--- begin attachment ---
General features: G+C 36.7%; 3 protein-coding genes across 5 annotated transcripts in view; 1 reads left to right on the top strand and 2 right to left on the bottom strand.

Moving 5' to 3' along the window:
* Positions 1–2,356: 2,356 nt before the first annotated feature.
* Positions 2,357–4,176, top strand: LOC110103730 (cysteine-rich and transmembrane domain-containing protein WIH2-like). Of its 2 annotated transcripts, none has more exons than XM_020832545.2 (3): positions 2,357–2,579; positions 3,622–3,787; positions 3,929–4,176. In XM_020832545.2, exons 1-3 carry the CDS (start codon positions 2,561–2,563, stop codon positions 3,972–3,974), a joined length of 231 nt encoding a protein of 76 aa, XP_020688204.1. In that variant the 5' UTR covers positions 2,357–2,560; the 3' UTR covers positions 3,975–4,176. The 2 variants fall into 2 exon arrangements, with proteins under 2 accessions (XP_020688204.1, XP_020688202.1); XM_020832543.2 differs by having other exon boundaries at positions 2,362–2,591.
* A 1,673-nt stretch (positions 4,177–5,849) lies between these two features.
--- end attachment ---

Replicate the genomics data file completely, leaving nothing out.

General features: G+C 36.7%; 3 protein-coding genes across 5 annotated transcripts in view; 1 reads left to right on the top strand and 2 right to left on the bottom strand.

Moving 5' to 3' along the window:
* Positions 1–2,356: 2,356 nt before the first annotated feature.
* Positions 2,357–4,176, top strand: LOC110103730 (cysteine-rich and transmembrane domain-containing protein WIH2-like). Of its 2 annotated transcripts, none has more exons than XM_020832545.2 (3): positions 2,357–2,579; positions 3,622–3,787; positions 3,929–4,176. In XM_020832545.2, exons 1-3 carry the CDS (start codon positions 2,561–2,563, stop codon positions 3,972–3,974), a joined length of 231 nt encoding a protein of 76 aa, XP_020688204.1. In that variant the 5' UTR covers positions 2,357–2,560; the 3' UTR covers positions 3,975–4,176. The 2 variants fall into 2 exon arrangements, with proteins under 2 accessions (XP_020688204.1, XP_020688202.1); XM_020832543.2 differs by having other exon boundaries at positions 2,362–2,591.
* A 1,673-nt stretch (positions 4,177–5,849) lies between these two features.